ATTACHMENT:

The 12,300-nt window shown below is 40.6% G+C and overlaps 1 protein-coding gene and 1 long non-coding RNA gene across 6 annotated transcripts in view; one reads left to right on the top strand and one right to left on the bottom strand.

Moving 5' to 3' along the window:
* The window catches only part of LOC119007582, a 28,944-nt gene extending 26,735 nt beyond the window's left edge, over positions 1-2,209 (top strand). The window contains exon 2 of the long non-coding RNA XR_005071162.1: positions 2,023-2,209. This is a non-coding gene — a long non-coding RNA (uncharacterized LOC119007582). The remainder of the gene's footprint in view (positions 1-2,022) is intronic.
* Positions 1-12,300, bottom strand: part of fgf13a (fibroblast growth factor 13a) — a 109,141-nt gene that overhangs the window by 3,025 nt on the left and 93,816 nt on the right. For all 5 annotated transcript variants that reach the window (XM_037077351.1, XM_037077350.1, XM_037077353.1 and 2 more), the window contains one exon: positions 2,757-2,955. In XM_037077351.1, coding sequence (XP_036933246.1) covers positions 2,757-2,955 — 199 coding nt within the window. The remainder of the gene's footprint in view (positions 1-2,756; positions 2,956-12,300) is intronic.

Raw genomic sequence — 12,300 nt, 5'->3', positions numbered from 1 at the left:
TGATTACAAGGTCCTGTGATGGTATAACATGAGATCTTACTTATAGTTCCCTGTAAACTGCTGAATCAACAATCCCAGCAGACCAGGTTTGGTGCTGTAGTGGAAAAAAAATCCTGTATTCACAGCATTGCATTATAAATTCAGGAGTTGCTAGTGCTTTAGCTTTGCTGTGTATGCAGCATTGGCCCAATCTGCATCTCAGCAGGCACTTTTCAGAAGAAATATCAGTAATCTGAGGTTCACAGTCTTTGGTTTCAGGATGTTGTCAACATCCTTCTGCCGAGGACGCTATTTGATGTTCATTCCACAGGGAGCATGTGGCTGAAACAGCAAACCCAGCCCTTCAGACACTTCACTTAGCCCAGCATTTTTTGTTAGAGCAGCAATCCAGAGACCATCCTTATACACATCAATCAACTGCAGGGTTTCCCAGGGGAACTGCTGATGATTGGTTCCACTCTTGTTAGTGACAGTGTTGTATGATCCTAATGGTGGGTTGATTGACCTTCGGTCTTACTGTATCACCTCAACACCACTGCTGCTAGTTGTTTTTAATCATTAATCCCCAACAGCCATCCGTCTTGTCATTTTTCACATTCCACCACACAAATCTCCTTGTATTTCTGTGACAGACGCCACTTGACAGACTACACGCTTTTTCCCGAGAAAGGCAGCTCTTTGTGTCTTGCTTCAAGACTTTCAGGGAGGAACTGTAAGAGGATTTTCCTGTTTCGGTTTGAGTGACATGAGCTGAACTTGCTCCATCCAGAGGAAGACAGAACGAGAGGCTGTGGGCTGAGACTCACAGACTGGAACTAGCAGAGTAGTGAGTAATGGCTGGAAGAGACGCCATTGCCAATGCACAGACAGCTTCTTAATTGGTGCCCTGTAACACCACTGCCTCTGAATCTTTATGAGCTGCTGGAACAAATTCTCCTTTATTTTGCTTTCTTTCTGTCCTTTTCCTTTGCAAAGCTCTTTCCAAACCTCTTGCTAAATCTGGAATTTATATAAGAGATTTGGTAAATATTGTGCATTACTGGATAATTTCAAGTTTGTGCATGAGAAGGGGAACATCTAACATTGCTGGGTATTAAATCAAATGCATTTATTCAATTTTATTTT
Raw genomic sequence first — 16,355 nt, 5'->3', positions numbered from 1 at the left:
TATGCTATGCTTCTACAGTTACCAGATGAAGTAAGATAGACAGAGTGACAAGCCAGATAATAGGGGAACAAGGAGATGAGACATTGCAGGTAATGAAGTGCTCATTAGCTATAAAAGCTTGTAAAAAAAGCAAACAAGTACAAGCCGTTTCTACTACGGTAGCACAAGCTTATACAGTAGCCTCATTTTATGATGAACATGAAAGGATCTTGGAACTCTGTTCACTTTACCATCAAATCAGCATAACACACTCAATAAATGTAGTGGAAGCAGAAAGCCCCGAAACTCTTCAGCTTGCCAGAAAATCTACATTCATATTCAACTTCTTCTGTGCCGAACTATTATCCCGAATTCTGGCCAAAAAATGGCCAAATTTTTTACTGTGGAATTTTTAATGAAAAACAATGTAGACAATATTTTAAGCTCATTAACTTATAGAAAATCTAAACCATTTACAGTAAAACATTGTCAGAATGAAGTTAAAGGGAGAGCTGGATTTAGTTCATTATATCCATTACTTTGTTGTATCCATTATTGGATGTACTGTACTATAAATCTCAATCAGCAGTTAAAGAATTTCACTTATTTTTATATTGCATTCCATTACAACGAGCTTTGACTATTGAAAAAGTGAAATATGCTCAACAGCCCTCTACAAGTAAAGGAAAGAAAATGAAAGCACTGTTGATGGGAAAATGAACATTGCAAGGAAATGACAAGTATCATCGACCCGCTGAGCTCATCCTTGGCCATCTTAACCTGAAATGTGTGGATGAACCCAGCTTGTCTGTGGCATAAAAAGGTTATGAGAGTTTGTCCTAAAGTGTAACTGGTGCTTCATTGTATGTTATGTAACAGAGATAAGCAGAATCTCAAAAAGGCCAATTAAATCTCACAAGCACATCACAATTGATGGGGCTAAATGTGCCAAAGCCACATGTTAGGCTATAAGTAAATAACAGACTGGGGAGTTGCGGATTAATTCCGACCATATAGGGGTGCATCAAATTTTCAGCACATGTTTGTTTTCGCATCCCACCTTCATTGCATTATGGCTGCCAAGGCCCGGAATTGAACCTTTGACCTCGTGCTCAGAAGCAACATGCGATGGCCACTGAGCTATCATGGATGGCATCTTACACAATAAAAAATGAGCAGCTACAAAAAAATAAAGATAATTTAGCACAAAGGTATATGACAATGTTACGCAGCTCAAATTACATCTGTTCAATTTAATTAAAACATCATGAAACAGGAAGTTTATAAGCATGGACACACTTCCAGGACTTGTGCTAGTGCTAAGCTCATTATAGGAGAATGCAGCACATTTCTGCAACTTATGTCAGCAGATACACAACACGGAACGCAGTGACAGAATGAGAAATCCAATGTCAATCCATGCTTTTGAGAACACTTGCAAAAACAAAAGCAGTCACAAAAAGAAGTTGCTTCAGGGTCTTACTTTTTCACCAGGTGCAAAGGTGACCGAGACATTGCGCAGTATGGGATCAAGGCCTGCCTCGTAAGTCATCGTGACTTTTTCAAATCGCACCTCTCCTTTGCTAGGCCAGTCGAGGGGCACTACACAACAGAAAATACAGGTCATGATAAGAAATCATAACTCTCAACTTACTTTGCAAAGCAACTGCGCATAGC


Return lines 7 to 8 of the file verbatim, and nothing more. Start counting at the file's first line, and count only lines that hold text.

Raw genomic sequence first — 16,355 nt, 5'->3', positions numbered from 1 at the left:
TATGCTATGCTTCTACAGTTACCAGATGAAGTAAGATAGACAGAGTGACAAGCCAGATAATAGGGGAACAAGGAGATGAGACATTGCAGGTAATGAAGTGCTCATTAGCTATAAAAGCTTGTAAAAAAAGCAAACAAGTACAAGCCGTTTCTACTACGGTAGCACAAGCTTATACAGTAGCCTCATTTTATGATGAACATGAAAGGATCTTGGAACTCTGTTCACTTTACCATCAAATCAGCATAACACACTCAATAAATGTAGTGGAAGCAGAAAGCCCCGAAACTCTTCAGCTTGCCAGAAAATCTACATTCATATTCAACTTCTTCTGTGCCGAACTATTATCCCGAATTCTGGCCAAAAAATGGCCAAATTTTTTACTGTGGAATTTTTAATGAAAAACAATGTAGACAATATTTTAAGCTCATTAACTTATAGAAAATCTAAACCATTTACAGTAAAACATTGTCAGAATGAAGTTAAAGGGAGAGCTGGATTTAGTTCATTATATCCATTACTTTGTTGTATCCATTATTGGATGTACTGTACTATAAATCTCAATCAGCAGTTAAAGAATTTCACTTATTTTTATATTGCATTCCATTACAACGAGCTTTGACTATTGAAAAAGTGAAATATGCTCAACAGCCCTCTACAAGTAAAGGAAAGAAAATGAAAGCACTGTTGATGGGAAAATGAACATTGCAAGGAAATGACAAGTATCATCGACCCGCTGAGCTCATCCTTGGCCATCTTAACCTGAAATGTGTGGATGAACCCAGCTTGTCTGTGGCATAAAAAGGTTATGAGAGTTTGTCCTAAAGTGTAACTGGTGCTTCATTGTATGTTATGTAACAGAGATAAGCAGAATCTCAAAAAGGCCAATTAAATCTCACAAGCACATCACAATTGATGGGGCTAAATGTGCCAAAGCCACATGTTAGGCTATAAGTAAATAACAGACTGGGGAGTTGCGGATTAATTCCGACCATATAGGGGTGCATCAAATTTTCAGCACATGTTTGTTTTCGCATCCCACCTTCATTGCATTATGGCTGCCAAGGCCCGGAATTGAACCTTTGACCTCGTGCTCAGAAGCAACATGCGATGGCCACTGAGCTATCATGGATGGCATCTTACACAATAAAAAATGAGCAGCTACAAAAAAATAAAGATAATTTAGCACAAAGGTATATGACAATGTTACGCAGCTCAAATTACATCTGTTCAATTTAATTAAAACATCATGAAACAGGAAGTTTATAAGCATGGACACACTTCCAGGACTTGTGCTAGTGCTAAGCTCATTATAGGAGAATGCAGCACATTTCTGCAACTTATGTCAGCAGATACACAACACGGAACGCAGTGACAGAATGAGAAATCCAATGTCAATCCATGCTTTTGAGAACACTTGCAAAAACAAAAGCAGTCACAAAAAGAAGTTGCTTCAGGGTCTTACTTTTTCACCAGGTGCAAAGGTGACCGAGACATTGCGCAGTATGGGATCAAGGCCTGCCTCGTAAGTCATCGTGACTTTTTCAAATCGCACCTCTCCTTTGCTAGGCCAGTCGAGGGGCACTACACAACAGAAAATACAGGTCATGATAAGAAATCATAACTCTCAACTTACTTTGCAAAGCAACTGCGCATAGC